EcommerceBytes-Update, Number 217 - June 15, 2008 - ISSN 1528-6703     1 of 9

From the Editor

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This week I'm headed to the eBay Developer's Conference and eBay Live, where sellers continue to cope with a new eBay under new management. Users will be able to hear from President and CEO John Donahoe directly at the keynote address at 9 am (central) on Friday morning.

AuctionBytes will be covering the events to bring you all the news that affects your business. We've set up a special section to bring you news, photos and podcast interviews (http://www.auctionbytes.com/cab/ebaylive2008). This year, we also have a dedicated blogger covering eBay Live.

We're hearing rumors about changes that will be announced at the show. The Developer's Conference immediately precedes eBay Live, and folks are talking about Project Echo and possible plans to implement a Facebook-like strategy to let developers launch applications directly on the eBay platform. Two of the keynotes at DevCon are executives from Mozilla and Salesforce.com, indicating eBay may indeed be planning a more open platform.

We've also heard that eBay is dissatisfied with third-party checkout and may be considering phasing it out. If true, and checkout is only allowed on the eBay site, this could be a significant change for sellers who use third-party providers to list on eBay and use checkout to up-sell and cross-sell customers on their own storefronts. We'll keep a close eye on this story.

Multi-channel ecommerce is not ignored in the broader retail world. Infopia, an ecommerce-management service, recently raised $12 million, and last week's Internet Retailer conference in Chicago signaled vibrancy in the etail space. I ran into several eBay sellers at that show, and you can read my take (and view my photos) of the conference in Newsflash (http://www.auctionbytes.com/cab/cab/abn/y08/m06/i11/s03).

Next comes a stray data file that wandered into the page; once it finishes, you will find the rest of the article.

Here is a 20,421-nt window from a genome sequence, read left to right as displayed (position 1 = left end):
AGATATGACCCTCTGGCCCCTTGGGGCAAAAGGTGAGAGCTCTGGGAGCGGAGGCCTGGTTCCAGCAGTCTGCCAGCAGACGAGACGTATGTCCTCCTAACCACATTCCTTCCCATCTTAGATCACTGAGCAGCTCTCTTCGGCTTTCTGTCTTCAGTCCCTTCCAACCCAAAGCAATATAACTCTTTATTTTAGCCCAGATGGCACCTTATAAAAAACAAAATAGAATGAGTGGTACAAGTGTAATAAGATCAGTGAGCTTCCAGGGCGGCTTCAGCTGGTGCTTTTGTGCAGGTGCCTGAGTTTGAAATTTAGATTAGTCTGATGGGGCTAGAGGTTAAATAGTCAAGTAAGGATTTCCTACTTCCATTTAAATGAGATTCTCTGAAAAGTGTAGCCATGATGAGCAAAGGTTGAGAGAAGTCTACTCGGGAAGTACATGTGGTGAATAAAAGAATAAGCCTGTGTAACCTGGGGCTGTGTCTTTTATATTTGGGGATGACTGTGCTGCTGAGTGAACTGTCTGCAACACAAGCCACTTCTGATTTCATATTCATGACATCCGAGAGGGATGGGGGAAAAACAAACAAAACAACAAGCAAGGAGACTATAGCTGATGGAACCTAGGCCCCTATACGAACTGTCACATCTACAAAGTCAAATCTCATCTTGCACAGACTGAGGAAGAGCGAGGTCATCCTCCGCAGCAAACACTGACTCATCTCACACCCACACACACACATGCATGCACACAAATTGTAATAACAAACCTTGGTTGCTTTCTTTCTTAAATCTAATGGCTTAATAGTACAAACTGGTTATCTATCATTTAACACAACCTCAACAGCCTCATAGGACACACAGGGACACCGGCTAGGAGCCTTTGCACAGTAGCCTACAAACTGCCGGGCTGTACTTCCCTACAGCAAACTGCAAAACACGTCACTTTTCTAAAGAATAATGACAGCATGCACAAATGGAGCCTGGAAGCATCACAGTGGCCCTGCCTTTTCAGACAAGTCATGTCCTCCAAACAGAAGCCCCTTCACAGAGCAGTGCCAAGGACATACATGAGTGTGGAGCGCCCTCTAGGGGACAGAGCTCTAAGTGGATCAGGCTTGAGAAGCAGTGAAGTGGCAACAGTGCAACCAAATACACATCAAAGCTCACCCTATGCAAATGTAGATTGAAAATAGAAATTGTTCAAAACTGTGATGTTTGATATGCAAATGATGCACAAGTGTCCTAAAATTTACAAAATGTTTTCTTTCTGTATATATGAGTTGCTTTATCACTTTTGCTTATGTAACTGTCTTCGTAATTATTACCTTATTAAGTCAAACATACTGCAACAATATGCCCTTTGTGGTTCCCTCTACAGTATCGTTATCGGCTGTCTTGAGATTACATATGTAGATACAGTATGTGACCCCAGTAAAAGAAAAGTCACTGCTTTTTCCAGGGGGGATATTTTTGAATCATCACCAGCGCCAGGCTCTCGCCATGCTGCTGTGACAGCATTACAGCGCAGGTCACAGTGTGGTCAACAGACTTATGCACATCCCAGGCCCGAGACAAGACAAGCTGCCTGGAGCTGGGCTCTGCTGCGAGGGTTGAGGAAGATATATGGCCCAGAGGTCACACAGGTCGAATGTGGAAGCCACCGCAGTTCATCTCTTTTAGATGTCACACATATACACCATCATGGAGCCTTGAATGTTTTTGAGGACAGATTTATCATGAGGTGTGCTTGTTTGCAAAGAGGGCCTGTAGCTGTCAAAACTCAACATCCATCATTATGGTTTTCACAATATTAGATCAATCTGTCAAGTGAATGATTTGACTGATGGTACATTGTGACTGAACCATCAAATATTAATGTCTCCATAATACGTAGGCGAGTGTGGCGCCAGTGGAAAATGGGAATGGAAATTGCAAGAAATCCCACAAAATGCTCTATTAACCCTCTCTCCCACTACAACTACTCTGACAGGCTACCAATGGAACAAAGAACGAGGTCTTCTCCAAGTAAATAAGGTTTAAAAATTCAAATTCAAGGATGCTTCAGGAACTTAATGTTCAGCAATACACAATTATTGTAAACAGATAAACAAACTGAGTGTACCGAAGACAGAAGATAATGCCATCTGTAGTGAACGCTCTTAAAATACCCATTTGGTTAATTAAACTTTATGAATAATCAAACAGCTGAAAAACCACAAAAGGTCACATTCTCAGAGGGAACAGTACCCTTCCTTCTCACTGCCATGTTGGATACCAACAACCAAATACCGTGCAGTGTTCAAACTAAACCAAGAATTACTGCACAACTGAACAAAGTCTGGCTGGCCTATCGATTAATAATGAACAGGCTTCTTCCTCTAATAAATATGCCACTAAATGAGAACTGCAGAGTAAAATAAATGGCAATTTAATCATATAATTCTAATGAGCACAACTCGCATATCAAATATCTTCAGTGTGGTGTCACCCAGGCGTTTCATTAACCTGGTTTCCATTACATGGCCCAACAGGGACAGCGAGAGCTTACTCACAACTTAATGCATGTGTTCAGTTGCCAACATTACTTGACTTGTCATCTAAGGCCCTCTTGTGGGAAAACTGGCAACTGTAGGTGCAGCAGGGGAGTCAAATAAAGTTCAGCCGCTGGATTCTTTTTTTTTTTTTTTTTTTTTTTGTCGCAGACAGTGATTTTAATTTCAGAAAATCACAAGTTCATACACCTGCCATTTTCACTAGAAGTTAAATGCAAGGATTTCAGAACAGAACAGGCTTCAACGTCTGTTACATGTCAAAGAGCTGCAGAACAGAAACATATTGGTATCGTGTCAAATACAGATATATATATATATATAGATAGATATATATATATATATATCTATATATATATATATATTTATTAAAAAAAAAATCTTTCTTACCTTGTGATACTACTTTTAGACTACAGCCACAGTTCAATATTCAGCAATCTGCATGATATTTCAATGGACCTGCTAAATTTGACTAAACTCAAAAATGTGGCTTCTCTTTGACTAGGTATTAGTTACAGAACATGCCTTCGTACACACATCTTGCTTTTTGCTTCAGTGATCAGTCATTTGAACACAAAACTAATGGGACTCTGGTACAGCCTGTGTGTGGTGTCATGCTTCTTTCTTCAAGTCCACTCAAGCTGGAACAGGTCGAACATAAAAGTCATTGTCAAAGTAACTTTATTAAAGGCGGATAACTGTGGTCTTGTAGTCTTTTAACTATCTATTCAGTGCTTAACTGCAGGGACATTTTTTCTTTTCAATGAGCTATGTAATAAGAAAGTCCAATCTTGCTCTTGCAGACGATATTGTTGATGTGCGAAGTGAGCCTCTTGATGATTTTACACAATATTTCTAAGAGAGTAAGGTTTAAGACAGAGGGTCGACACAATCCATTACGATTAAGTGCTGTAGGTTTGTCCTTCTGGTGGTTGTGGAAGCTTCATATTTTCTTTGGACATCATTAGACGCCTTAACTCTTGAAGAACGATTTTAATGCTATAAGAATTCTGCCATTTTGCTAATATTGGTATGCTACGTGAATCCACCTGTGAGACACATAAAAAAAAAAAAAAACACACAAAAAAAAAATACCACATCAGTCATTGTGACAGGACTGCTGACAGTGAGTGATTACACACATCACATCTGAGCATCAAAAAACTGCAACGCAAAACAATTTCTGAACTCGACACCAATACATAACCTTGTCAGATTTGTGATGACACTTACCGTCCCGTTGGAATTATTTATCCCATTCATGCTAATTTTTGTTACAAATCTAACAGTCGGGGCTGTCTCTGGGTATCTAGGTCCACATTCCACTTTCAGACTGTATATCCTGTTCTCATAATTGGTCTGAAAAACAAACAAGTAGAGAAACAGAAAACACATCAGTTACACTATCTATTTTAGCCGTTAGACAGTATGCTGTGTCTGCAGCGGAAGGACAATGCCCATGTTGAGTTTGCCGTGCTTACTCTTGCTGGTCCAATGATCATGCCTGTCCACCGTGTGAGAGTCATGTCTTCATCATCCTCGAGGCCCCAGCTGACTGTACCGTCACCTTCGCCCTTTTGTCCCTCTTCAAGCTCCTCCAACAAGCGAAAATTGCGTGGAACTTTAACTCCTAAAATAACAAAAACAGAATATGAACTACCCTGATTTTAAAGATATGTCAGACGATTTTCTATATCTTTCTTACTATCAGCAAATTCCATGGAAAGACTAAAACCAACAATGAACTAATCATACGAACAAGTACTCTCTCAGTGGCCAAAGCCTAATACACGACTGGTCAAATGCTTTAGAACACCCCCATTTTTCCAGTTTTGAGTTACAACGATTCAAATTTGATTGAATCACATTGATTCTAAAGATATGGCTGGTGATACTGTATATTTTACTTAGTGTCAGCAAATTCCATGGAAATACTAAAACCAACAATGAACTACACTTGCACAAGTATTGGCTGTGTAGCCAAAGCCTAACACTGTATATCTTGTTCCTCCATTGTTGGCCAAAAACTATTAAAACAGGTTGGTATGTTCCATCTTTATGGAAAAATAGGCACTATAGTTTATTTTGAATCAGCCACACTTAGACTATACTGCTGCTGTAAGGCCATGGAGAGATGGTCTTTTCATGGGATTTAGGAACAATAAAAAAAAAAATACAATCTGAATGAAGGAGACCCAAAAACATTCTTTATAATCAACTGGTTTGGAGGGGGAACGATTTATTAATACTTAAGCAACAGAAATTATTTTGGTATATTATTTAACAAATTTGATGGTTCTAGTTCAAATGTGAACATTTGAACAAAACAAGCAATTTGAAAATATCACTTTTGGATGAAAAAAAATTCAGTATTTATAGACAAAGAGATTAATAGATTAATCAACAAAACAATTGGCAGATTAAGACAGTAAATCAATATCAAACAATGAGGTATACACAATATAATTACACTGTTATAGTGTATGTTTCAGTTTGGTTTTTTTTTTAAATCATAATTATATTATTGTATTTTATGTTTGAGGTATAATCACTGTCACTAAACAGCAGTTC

The Internet Retailer conference confirmed that many eBay sellers are looking for alternatives with renewed interest. Creating online storefronts has become easier, but it requires more marketing savvy to drive traffic to listings. These are the challenges facing online sellers today, and AuctionBytes continues to delve into these issues in our newsletters and blog. We want your feedback on many of the challenges that face sellers as they attempt to go multi-channel. Today, we're starting the discussion with a column called "EcommBytes - Let's Talk Storefronts."

We're continuing to report on the developing story in Australia where the government has told eBay it intends to reject its PayPal-only policy, and eBay has countered by saying it would challenge the agency's decision (http://www.auctionbytes.com/cab/abn/y08/m06/i13/s00).

You might have read about the special deal eBay did with Buy.com, and if you follow the AuctionBytes Blog, you know that sellers are concerned about the relationship and how Buy.com listings affect them.

Some people have speculated in the comments section of the blog post that eBay is considering acquiring Buy.com. It's an interesting theory, given the "Amazonification" of eBay these days (DSRs, feedback and search). Read more and post a comment with your own theories on the AuctionBytes Blog:
http://blog.auctionbytes.com/cgi-bin/blog/blog.pl?/pl/2008/6/1213315765.html

Now on to today's issue, where Amazon answers some tough questions about third-party selling; Greg Holden interviews niche site AquaBid.com, and Jan Perry reviews AuctionBlip, a service for arts and antiques collectors looking for sought-after treasures. This and much more in today's AuctionBytes-Update!

Thanks for reading!


About the author:

Ina Steiner is co-founder and Editor of EcommerceBytes and has been reporting on ecommerce since 1999. She's a widely cited authority on marketplace selling and is author of "Turn eBay Data Into Dollars" (McGraw-Hill 2006). Her blog was featured in the book, "Blogging Heroes" (Wiley 2008). Follow her on Twitter at @ecommercebytes and send news tips to ina@ecommercebytes.com.


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